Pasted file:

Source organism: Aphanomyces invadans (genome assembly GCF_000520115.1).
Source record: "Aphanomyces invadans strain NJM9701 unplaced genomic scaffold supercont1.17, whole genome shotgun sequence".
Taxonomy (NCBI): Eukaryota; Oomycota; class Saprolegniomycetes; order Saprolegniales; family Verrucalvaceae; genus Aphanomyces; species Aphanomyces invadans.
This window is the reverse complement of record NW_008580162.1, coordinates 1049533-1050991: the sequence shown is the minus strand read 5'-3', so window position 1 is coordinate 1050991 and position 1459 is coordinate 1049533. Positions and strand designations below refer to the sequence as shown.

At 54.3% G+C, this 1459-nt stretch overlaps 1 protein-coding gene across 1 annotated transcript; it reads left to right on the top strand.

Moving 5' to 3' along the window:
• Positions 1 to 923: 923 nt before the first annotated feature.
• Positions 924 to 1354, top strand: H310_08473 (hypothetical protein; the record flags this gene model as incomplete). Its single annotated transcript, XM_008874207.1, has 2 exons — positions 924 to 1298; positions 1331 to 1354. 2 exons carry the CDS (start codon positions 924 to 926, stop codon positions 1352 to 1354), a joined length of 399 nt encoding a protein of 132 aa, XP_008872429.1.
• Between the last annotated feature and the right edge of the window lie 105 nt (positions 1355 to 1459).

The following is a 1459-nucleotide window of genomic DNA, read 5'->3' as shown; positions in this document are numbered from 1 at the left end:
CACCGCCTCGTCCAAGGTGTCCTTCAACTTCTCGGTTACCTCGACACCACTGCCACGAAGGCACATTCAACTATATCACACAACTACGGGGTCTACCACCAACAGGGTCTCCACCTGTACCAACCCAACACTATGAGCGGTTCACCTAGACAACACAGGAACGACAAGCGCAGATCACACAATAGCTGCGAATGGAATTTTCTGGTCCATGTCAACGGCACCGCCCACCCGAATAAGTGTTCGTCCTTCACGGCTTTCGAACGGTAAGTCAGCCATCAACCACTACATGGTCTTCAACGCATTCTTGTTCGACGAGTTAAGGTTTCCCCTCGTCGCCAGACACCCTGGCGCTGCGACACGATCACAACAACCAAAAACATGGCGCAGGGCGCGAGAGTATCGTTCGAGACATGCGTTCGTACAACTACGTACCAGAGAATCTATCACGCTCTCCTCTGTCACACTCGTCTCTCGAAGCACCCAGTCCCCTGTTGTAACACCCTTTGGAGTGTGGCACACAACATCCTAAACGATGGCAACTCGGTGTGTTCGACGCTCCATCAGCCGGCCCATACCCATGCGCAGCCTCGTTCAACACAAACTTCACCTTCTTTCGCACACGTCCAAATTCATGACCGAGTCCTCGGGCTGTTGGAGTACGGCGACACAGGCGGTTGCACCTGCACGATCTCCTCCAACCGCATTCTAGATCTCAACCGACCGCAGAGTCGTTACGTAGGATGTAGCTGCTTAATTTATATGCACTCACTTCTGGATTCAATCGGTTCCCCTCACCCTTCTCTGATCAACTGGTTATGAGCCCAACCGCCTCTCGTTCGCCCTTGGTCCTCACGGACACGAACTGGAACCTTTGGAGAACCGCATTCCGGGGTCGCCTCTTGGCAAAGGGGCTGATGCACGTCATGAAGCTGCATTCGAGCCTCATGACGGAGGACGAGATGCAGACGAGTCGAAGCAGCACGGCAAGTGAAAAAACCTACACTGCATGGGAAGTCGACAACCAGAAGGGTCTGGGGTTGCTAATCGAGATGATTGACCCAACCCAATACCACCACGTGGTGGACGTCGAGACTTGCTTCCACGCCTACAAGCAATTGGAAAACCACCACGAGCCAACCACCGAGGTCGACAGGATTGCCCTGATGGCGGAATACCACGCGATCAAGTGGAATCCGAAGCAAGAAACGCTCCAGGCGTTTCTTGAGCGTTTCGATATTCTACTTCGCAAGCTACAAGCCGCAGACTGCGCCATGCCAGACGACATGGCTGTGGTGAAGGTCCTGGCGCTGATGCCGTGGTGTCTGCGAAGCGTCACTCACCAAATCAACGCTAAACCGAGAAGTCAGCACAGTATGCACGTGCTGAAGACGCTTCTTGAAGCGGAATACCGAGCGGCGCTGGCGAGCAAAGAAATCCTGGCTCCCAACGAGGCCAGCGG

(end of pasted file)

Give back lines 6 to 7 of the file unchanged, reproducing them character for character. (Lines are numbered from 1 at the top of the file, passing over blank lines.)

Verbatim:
Moving 5' to 3' along the window:
• Positions 1 to 923: 923 nt before the first annotated feature.